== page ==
We don’t, and we can’t, talk about Mother Emanuel AME Church in Charleston, South Carolina, and simply say that hatred is bad. We need to talk about the historic role of the black church in civil rights and the history of violence against black churches. We need to talk about the deep history of racist violence in America and the history of abolitionist and civil rights work within Mother Emanuel’s over-200-year-old history. We need to talk about all of it to understand it and in understanding it we can fight it.
Access to guns is a life-or-death issue in America—particularly for American children. That said, we cannot allow ourselves to gloss over the hatred and specific violence of hate crimes for more comfortable, universalist talking points. We must put hate crimes in their proper context and center on the communities most affected. We must understand that the threats to LGBTQ Americans, Muslim Americans, African Americans, immigrant Americans, Americans with disabilities, and Native Americans, while interconnected, are not the same. Each is deserving of deeper understanding in order to stem the tide of hatred and oppression that affects members of communities who are at risk.
We cannot fight hatred if we do not understand it. We cannot center on those who are the most vulnerable, such as Jews of color, LGBT Jews, black immigrants, and others if we do not understand how specific oppressions manifest and interconnect. Solidarity is wonderful—but a one-size-fits-all approach will not work. It is a form of erasure. Fixing our gun laws will not stop the rise of anti-Semitism. While I will vote blue and encourage all Americans to do so, that too will not stop anti-Semitism—or other hatred—either. We must go deeper. As Jewish writer Hannah Moskowitz put it: Any words about Pittsburgh should include the words “anti-Semitism” and “Jewish.”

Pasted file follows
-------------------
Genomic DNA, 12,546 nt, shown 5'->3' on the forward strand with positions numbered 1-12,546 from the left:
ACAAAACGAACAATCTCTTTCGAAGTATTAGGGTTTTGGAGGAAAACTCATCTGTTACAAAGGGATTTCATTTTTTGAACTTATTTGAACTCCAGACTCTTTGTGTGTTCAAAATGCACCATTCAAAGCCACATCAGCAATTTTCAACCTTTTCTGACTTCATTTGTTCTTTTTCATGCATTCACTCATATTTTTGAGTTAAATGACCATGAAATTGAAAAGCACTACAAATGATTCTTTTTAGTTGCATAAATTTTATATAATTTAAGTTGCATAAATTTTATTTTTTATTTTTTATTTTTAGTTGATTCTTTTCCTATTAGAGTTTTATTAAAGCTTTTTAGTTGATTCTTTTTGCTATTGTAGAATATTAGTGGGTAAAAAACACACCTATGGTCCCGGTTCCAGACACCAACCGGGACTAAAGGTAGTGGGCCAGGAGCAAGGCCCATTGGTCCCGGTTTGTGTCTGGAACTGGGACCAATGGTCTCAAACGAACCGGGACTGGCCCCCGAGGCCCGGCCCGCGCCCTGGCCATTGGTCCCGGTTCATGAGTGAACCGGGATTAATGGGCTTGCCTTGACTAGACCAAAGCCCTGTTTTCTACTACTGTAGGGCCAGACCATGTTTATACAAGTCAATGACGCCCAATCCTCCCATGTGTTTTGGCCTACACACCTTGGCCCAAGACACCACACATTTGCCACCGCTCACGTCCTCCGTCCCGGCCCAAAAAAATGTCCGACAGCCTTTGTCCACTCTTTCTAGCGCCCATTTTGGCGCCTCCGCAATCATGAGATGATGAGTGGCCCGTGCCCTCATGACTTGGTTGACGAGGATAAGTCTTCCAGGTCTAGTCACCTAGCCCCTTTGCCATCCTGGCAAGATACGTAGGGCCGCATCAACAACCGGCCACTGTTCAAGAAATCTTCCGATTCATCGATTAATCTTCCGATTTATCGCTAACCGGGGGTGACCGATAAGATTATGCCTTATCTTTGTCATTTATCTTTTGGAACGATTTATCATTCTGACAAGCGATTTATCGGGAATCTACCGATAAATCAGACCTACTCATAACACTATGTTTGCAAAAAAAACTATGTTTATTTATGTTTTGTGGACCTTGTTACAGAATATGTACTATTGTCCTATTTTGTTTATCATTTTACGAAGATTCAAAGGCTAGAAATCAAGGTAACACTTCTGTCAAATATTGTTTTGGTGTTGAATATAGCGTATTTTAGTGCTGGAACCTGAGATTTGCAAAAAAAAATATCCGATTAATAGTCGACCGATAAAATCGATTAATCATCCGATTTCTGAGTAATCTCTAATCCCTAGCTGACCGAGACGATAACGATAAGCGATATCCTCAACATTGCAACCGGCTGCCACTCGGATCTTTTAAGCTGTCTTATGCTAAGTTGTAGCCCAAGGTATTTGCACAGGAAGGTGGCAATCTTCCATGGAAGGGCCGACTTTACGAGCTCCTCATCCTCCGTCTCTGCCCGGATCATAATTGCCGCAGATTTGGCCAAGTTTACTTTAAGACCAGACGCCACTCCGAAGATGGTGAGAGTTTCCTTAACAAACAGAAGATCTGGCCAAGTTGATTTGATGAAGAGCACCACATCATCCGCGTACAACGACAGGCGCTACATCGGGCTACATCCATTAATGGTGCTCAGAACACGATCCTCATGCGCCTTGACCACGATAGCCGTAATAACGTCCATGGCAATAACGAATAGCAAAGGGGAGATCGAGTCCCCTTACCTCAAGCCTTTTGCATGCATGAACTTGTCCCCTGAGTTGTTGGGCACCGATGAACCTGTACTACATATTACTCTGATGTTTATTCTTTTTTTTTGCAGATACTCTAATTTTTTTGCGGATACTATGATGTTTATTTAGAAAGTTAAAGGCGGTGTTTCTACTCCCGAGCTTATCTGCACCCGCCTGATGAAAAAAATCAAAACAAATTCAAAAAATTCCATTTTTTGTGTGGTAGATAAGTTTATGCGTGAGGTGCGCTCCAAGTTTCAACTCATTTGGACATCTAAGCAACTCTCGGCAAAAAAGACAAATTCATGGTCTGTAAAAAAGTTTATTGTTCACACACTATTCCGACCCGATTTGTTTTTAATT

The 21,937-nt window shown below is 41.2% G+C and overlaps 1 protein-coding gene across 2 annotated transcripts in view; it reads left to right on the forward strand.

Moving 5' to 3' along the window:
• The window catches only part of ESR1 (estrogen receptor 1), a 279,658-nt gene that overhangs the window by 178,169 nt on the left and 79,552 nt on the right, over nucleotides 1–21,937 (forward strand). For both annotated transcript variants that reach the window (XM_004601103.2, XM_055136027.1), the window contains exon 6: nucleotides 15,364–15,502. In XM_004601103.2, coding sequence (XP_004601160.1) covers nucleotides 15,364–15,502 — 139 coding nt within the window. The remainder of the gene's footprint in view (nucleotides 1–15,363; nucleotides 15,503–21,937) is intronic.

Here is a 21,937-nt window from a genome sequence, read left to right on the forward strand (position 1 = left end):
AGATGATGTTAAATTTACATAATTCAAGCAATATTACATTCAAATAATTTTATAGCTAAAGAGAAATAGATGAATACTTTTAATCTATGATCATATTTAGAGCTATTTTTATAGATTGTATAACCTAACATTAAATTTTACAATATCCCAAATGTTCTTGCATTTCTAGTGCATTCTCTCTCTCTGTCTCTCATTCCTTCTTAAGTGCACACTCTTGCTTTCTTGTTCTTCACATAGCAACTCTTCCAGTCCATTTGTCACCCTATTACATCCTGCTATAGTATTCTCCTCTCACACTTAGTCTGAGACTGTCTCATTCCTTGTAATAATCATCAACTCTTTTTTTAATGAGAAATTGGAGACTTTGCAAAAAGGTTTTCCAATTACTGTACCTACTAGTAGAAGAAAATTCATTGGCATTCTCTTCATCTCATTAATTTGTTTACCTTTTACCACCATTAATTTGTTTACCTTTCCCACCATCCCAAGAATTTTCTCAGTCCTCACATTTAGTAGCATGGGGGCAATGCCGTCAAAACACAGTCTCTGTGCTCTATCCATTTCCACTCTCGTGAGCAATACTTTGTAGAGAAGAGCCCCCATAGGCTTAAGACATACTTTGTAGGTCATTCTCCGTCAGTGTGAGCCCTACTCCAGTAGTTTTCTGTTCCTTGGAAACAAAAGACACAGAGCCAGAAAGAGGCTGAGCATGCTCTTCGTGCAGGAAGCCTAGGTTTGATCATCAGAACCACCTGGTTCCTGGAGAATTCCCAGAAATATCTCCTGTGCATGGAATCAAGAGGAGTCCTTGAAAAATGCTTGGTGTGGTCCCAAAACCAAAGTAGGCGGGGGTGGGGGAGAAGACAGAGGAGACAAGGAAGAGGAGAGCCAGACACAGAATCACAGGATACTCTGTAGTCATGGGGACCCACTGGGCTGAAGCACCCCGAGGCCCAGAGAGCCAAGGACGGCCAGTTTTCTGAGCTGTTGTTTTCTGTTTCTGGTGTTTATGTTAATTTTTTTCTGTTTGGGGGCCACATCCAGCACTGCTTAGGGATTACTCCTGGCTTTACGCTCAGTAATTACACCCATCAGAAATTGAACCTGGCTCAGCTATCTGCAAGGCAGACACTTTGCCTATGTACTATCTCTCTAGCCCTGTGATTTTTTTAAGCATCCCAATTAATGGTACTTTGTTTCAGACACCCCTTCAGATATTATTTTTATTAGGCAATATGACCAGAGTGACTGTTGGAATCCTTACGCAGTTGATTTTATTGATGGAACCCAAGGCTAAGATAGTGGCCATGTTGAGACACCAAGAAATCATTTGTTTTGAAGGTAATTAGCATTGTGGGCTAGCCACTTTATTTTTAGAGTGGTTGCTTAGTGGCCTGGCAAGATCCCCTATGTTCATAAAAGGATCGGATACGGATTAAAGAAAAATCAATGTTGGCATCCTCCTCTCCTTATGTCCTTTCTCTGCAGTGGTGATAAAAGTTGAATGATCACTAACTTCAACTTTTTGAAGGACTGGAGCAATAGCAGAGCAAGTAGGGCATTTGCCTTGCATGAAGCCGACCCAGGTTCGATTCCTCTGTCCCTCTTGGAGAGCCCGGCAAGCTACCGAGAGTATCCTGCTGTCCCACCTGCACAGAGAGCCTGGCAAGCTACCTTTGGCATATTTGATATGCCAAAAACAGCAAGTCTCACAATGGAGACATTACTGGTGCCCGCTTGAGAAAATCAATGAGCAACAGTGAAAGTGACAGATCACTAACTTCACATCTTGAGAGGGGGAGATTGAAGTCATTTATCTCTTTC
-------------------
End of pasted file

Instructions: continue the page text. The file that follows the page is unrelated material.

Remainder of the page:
Our country is in crisis. We are deeply divided, brimming with animosity and hatred, and we have widespread access to military-grade weapons. In order to begin to heal, or at least lower the threat level to Americans who are vulnerable to hate, we need to understand the specific threats and hatreds. We need to learn about white supremacy. We need to understand anti-Semitism, and the role that it plays in white supremacy. We need to slow down and remember what this was: An attack on a synagogue. An attack on Jews while they prayed. An act of anti-Semitic violence against a community that refuses to be silenced.
For more Tablet coverage of the Pittsburgh shooting, click here.